Friday June 3, 2016 the US FWS filed an Evaluation of a Petition To List the U.S. Population of Northwestern Moose (Alces alces andersoni) as an Endangered or Threatened Distinct Population Segment (DPS). The population of Moose being considered are in Michigan, Minnesota, North Dakota, and Wisconsin. The population of moose in these states has been drastically declining due perhaps to parasites and wolves.
So what does that have to do with us?
Currently the Montana FWP is conducting a 10 study on the Montana moose population. Following is the e-mail conversation with Nick Decesare, Research Wildlife Biologist, MFWP, who is conducting the study. I will add that Nick is always willing to share information and has presented updates on his study at the Whitlash Hall for Marias River Livestock Association twice in the last few years. He would welcome any question you may have, so I e-mailed him and asked about the moose situation here in our area.
I think a fair amount of the motivation to list moose is coming from the steep declines they’ve seen in Minnesota. With respect to our studies, thus far we aren’t seeing anything of that magnitude in Montana. In our 3 study areas we are seeing generally one that may be declining somewhat (Big Hole), one that looks close to stable (Cabinets), and one that seems to be increasing (Rocky Mtn Front).
In the Big Hole there appear to be some parasite/disease factors affecting survival rates of the adults, but thus far I wouldn’t put it into a category of extreme concern that would warrant listing status. For more info we know have a webpage where we’ve been posting annual reports and such, or let me know if you have any other questions:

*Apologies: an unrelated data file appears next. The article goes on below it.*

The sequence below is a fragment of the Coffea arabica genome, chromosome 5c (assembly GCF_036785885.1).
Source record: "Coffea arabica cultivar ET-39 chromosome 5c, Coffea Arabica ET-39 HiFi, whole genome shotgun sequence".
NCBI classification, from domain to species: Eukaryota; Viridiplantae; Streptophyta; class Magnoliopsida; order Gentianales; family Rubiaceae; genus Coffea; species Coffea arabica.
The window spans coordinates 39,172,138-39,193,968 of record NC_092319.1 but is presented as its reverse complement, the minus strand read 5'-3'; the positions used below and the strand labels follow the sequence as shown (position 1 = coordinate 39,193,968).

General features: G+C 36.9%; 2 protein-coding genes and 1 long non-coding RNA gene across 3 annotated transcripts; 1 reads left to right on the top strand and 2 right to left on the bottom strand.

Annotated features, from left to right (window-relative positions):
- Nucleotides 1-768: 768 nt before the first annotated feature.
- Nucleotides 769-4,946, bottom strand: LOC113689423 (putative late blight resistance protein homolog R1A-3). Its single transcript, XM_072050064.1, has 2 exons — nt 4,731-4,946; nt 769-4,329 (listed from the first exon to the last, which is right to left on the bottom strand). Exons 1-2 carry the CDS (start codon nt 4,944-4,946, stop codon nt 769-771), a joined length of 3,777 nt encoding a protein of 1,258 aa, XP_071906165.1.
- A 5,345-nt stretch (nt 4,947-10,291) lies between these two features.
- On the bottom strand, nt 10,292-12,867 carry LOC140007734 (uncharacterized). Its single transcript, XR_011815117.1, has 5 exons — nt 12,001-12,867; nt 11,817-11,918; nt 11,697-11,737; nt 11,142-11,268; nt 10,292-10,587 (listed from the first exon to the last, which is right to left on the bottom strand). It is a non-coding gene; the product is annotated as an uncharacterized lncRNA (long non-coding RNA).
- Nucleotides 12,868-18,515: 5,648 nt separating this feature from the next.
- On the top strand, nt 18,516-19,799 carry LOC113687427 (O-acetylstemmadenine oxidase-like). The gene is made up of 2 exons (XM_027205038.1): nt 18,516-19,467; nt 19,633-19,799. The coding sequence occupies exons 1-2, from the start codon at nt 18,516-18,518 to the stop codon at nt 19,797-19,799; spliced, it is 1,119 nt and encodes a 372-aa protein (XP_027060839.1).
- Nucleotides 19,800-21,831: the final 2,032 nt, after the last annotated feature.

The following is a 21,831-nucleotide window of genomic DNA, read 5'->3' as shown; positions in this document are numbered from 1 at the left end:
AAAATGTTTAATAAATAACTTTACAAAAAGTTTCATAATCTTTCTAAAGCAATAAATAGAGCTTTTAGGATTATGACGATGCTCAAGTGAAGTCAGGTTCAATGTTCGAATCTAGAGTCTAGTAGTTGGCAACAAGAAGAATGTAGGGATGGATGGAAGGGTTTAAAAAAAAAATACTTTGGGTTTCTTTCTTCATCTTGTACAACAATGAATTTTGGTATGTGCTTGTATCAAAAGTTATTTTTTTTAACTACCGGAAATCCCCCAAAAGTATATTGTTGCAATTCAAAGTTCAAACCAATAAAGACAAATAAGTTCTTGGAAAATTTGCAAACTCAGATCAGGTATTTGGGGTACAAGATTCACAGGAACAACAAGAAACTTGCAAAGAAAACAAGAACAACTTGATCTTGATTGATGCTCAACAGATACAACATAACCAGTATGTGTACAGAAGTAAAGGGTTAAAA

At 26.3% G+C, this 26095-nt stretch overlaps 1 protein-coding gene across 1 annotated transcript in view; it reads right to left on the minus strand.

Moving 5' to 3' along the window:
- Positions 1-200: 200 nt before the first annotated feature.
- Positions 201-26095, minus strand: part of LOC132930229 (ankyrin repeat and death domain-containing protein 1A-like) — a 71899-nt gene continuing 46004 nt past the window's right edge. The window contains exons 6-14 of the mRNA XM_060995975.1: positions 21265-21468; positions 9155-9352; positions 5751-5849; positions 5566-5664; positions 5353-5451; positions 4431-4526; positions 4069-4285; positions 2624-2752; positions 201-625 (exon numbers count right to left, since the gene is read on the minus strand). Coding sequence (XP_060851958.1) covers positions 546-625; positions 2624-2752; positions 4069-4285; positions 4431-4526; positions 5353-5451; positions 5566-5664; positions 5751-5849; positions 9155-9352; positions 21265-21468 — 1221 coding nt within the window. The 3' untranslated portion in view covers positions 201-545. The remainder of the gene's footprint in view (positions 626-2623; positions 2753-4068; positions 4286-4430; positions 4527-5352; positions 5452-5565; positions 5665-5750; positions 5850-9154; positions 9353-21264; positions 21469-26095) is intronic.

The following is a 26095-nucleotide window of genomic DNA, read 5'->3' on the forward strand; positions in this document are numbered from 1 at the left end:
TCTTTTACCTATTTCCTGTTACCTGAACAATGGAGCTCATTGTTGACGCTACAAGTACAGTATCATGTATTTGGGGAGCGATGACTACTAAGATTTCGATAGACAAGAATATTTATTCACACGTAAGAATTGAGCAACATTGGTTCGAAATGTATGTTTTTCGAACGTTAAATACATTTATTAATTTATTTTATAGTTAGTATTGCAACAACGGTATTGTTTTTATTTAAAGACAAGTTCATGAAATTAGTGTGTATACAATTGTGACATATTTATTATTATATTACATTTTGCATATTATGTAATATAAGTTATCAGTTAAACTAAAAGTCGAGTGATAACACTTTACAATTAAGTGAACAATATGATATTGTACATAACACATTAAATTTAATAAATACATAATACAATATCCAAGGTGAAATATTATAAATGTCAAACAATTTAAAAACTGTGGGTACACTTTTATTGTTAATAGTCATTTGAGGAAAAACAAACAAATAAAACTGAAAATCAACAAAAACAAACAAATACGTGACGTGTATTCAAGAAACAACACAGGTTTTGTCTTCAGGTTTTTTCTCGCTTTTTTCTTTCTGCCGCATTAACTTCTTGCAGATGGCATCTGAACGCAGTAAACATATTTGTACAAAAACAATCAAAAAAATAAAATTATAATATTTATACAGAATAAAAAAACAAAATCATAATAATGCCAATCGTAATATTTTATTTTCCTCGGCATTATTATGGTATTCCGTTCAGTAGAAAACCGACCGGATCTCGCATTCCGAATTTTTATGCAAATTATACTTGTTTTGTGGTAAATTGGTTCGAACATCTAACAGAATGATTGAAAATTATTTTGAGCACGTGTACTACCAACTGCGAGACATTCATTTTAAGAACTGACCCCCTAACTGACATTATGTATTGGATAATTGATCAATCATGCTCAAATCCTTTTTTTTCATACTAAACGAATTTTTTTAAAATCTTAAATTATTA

When we met a few years ago I probably mentioned that we were also interested in looking at genetics to see if we could identify differences among the different moose populations or subspecies within Montana, including those expanding into the Sweet Grass Hills and further east along the Canadian border. The listing petition concerns the northwestern subspecies, which is thought to span
from about the Yukon over to Michigan, and traditionally hasn’t been thought to occur in Montana, until possibly recent times with the moose expanding into your area and further east.
Our genetics project is still underway, and has grown substantially such that we know have moose genetic samples spanning from Alaska down to Colorado and over to North Dakota and Saskatchewan…. So no final results yet but we should have some info about that coming soon too, with possible implications regarding the genetics component of this petition to list the northwestern subspecies.
… our initial research question was just to see if there was evidence that the moose in the US Rocky Mountains (traditionally called Shiras moose) are genetically different than those further north in Canada. It has included getting some samples from moose as far east as North Dakota so yes I think we may end up with some information that may be of relevance to the USFWS when our results come back. As of now we still have a batch of about 100 samples at the genetics lab waiting for lab analyses…. So nothing final in terms of results yet.
Interestingly in North Dakota their eastern populations of moose bordering Minnesota are declining, but their western populations closer to Montana are increasing.
In terms of what the petition could mean for landowners in Montana, it would be tough to say as of now. USFWS will have to review the evidence to determine what/where that subspecies of moose really is or isn’t, as well as what their status is across the US portion of that subspecies’ range.
Keep in touch!